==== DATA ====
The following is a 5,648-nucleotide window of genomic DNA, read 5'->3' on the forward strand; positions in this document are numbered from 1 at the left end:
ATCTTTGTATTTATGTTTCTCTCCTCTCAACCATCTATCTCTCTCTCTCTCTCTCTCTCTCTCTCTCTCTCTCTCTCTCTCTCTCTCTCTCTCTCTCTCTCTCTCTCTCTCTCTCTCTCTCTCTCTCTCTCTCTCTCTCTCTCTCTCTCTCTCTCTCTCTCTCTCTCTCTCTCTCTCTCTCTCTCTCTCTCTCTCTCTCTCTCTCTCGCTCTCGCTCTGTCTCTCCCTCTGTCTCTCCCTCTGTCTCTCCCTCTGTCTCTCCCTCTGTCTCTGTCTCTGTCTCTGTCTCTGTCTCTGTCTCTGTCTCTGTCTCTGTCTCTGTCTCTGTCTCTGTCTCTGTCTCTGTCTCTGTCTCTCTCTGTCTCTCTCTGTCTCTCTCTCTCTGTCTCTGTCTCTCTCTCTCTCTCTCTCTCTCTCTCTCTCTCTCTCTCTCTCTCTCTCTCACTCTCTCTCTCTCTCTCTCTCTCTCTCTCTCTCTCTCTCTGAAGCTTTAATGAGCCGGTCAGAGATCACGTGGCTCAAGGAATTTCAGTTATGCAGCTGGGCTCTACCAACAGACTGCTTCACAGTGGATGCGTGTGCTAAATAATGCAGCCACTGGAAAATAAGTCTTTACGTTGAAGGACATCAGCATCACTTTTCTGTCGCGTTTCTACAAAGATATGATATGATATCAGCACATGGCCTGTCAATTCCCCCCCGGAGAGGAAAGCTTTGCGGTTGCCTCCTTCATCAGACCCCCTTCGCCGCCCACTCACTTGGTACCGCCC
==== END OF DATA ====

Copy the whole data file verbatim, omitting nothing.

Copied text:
The following is a 5,648-nucleotide window of genomic DNA, read 5'->3' on the forward strand; positions in this document are numbered from 1 at the left end:
ATCTTTGTATTTATGTTTCTCTCCTCTCAACCATCTATCTCTCTCTCTCTCTCTCTCTCTCTCTCTCTCTCTCTCTCTCTCTCTCTCTCTCTCTCTCTCTCTCTCTCTCTCTCTCTCTCTCTCTCTCTCTCTCTCTCTCTCTCTCTCTCTCTCTCTCTCTCTCTCTCTCTCTCTCTCTCTCTCTCTCTCTCTCTCTCTCTCTCTCTCGCTCTCGCTCTGTCTCTCCCTCTGTCTCTCCCTCTGTCTCTCCCTCTGTCTCTCCCTCTGTCTCTGTCTCTGTCTCTGTCTCTGTCTCTGTCTCTGTCTCTGTCTCTGTCTCTGTCTCTGTCTCTGTCTCTGTCTCTGTCTCTGTCTCTCTCTGTCTCTCTCTGTCTCTCTCTCTCTGTCTCTGTCTCTCTCTCTCTCTCTCTCTCTCTCTCTCTCTCTCTCTCTCTCTCTCTCTCACTCTCTCTCTCTCTCTCTCTCTCTCTCTCTCTCTCTCTCTGAAGCTTTAATGAGCCGGTCAGAGATCACGTGGCTCAAGGAATTTCAGTTATGCAGCTGGGCTCTACCAACAGACTGCTTCACAGTGGATGCGTGTGCTAAATAATGCAGCCACTGGAAAATAAGTCTTTACGTTGAAGGACATCAGCATCACTTTTCTGTCGCGTTTCTACAAAGATATGATATGATATCAGCACATGGCCTGTCAATTCCCCCCCGGAGAGGAAAGCTTTGCGGTTGCCTCCTTCATCAGACCCCCTTCGCCGCCCACTCACTTGGTACCGCCC